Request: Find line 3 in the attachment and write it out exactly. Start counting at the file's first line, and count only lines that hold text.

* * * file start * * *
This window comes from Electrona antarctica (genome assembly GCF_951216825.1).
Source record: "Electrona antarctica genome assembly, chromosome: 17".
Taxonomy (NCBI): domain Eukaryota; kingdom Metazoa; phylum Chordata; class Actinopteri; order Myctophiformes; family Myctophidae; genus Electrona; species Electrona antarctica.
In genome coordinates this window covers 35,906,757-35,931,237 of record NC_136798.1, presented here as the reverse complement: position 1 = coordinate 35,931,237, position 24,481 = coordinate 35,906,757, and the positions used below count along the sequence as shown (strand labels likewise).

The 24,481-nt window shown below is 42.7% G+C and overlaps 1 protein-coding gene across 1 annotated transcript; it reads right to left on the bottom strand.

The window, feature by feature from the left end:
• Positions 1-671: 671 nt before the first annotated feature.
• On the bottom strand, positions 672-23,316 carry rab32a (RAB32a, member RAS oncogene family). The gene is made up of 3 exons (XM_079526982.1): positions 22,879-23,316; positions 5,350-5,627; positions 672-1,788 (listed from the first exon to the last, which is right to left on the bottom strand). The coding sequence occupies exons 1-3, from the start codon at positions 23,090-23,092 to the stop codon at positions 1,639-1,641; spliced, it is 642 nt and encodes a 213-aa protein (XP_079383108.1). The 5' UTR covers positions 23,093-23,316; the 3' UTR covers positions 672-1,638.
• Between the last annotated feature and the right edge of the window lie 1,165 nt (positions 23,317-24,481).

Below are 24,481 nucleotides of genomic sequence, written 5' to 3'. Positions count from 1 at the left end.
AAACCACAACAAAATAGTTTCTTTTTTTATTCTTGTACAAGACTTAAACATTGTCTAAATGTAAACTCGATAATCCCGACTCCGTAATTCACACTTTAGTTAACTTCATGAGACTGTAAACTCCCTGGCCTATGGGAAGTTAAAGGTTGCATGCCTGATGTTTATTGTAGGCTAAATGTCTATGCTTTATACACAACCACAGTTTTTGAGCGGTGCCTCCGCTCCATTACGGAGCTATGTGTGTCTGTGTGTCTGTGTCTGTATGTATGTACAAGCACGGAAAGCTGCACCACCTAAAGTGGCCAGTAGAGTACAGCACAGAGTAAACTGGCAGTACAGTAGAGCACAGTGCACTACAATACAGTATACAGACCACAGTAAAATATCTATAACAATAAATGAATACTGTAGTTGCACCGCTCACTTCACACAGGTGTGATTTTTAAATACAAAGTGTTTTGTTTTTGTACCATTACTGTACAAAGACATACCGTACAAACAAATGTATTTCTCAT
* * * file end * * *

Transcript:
Taxonomy (NCBI): domain Eukaryota; kingdom Metazoa; phylum Chordata; class Actinopteri; order Myctophiformes; family Myctophidae; genus Electrona; species Electrona antarctica.